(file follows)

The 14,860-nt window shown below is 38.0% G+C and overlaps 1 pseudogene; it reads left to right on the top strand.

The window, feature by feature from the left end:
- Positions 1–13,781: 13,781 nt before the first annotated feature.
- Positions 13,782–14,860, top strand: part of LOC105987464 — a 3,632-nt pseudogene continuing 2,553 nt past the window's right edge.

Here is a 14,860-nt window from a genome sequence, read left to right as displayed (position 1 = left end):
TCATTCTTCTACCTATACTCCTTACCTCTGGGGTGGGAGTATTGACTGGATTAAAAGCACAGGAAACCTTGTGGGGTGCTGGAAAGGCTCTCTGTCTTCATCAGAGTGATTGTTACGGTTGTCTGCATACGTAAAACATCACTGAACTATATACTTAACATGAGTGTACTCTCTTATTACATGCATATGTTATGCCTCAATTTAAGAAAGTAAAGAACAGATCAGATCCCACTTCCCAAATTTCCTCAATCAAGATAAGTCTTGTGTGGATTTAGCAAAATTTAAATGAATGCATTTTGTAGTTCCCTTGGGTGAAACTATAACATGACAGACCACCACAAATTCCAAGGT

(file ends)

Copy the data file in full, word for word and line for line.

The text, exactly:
The 14,860-nt window shown below is 38.0% G+C and overlaps 1 pseudogene; it reads left to right on the top strand.

The window, feature by feature from the left end:
- Positions 1–13,781: 13,781 nt before the first annotated feature.
- Positions 13,782–14,860, top strand: part of LOC105987464 — a 3,632-nt pseudogene continuing 2,553 nt past the window's right edge.

Here is a 14,860-nt window from a genome sequence, read left to right as displayed (position 1 = left end):
TCATTCTTCTACCTATACTCCTTACCTCTGGGGTGGGAGTATTGACTGGATTAAAAGCACAGGAAACCTTGTGGGGTGCTGGAAAGGCTCTCTGTCTTCATCAGAGTGATTGTTACGGTTGTCTGCATACGTAAAACATCACTGAACTATATACTTAACATGAGTGTACTCTCTTATTACATGCATATGTTATGCCTCAATTTAAGAAAGTAAAGAACAGATCAGATCCCACTTCCCAAATTTCCTCAATCAAGATAAGTCTTGTGTGGATTTAGCAAAATTTAAATGAATGCATTTTGTAGTTCCCTTGGGTGAAACTATAACATGACAGACCACCACAAATTCCAAGGT